Often, large cardinals imply that many definable inner models and transitive sets have theories which are absolute under forcing. For example, assuming a proper class of Woodin cardinals, the theory of $L(\mathbb{R})$ is absolute under forcing in the following sense: if $V[G]$ is a set-generic extension of $V$, then $H(\omega_1)^V\preccurlyeq H(\omega_1)^{V[G]}$. See this paper of Bagaria for more facts about forcing absoluteness.

I'm curious about a possible absoluteness principle for a much larger model. The *Chang model*, $C$, is the smallest model of set theory containing all the ordinals, and closed under countable sequences. My question is:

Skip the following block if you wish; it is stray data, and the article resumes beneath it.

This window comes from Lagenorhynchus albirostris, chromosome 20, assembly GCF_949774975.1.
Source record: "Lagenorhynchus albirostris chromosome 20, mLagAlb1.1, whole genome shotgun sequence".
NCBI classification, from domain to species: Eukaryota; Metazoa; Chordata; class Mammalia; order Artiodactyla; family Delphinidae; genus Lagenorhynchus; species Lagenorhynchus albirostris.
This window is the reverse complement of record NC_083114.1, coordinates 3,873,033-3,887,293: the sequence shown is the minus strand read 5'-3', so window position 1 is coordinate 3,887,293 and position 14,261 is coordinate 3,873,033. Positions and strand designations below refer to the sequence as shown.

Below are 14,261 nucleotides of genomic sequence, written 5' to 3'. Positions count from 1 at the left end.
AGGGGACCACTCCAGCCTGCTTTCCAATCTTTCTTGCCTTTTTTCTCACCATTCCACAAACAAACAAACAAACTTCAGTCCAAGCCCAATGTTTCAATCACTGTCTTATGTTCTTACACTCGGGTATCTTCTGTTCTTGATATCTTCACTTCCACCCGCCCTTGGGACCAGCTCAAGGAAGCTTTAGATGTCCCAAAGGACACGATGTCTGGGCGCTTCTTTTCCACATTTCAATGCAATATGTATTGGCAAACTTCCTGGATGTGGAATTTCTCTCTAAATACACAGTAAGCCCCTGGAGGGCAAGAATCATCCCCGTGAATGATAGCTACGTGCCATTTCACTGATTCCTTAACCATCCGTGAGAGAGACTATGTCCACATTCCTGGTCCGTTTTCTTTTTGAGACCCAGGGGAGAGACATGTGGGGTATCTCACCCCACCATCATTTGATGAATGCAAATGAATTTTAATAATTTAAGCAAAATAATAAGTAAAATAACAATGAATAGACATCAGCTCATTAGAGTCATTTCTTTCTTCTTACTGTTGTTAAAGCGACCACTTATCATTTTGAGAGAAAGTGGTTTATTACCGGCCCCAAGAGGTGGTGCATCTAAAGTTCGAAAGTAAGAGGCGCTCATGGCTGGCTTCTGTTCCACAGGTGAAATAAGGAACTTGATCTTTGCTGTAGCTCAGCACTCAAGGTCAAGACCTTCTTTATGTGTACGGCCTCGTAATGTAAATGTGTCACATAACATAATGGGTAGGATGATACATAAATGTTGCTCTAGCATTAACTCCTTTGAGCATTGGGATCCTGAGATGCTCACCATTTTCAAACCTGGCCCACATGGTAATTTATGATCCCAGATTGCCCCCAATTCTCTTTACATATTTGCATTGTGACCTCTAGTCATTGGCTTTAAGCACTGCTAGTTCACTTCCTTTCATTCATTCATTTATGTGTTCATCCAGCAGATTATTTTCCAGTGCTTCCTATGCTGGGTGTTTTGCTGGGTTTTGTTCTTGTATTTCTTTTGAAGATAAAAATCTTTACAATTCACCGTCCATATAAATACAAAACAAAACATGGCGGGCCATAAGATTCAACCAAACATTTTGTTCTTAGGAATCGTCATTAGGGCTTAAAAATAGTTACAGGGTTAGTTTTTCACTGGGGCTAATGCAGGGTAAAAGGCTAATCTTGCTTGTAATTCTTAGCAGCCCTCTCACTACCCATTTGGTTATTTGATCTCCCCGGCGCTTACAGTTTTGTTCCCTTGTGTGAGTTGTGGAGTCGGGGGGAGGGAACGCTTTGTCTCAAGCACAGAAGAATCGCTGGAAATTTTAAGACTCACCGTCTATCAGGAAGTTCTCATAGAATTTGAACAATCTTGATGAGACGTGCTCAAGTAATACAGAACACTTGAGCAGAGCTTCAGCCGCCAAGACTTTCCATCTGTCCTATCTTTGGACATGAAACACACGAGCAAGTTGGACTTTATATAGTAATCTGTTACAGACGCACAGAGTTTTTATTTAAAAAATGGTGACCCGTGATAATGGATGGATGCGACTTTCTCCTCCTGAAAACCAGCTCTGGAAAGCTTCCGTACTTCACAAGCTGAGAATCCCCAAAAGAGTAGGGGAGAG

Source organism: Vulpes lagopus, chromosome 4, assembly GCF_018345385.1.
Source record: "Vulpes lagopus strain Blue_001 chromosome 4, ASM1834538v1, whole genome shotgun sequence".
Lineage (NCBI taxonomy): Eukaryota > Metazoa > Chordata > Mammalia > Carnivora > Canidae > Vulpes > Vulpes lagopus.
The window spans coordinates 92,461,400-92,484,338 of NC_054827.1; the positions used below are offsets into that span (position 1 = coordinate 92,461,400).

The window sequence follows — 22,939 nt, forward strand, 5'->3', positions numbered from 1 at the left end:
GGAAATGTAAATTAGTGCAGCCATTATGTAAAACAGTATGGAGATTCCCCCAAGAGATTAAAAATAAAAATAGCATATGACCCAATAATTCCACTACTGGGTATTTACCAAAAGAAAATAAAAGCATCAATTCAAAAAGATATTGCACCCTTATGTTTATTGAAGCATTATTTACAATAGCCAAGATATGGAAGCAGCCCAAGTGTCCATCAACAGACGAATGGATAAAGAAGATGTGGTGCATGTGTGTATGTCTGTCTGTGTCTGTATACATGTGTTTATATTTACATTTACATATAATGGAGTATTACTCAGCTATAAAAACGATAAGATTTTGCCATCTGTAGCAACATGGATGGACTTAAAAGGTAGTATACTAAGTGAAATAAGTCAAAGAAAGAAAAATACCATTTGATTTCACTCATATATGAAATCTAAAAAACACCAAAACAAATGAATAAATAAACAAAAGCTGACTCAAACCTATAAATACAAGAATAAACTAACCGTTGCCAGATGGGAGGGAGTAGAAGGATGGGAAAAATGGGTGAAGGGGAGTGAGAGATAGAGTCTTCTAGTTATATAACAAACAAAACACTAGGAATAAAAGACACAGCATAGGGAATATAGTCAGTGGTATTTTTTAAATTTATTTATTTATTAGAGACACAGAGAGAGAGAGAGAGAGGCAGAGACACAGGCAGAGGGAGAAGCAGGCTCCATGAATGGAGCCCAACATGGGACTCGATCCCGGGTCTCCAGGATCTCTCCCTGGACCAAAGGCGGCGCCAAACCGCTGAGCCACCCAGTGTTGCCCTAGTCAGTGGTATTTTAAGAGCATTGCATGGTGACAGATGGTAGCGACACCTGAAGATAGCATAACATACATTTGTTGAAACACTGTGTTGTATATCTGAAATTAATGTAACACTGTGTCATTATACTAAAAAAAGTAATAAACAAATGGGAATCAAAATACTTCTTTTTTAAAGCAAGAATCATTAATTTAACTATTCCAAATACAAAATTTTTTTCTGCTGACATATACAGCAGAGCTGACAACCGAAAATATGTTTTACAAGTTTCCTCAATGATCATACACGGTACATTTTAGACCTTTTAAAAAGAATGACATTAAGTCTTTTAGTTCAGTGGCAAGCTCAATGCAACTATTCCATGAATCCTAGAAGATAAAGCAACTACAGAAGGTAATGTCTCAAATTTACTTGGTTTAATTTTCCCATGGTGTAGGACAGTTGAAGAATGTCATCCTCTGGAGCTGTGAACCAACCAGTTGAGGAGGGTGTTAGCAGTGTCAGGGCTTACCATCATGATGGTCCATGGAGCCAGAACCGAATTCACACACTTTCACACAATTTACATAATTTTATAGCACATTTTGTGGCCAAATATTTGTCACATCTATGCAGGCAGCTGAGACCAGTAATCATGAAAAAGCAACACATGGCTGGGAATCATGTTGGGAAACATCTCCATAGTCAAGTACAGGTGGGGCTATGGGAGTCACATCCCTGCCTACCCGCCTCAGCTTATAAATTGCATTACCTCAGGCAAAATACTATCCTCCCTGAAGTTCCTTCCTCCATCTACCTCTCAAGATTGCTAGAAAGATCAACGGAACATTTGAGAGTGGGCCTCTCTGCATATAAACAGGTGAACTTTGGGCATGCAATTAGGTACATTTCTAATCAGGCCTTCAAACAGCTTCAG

What is the large cardinal strength of the statement, "The lightface theory of the Chang model is forcing absolute?"

That is, for every sentence $\varphi$ in the language of set theory without parameters and every set-generic extension $V[G]$, we have $C^V\models\varphi\iff C^{V[G]}\models\varphi$.

It is not at all obvious to me that this is consistent - in fact, right now I suspect it isn't - but I don't see how to get a contradiction from it.

(We can also ask the same question involving *some* parameters - say, *real* parameters - of sufficiently low complexity that the obvious way of building a contradiction doesn't work. However, I don't want to get greedy - for now I'm interested in specifically the purely lightface version.)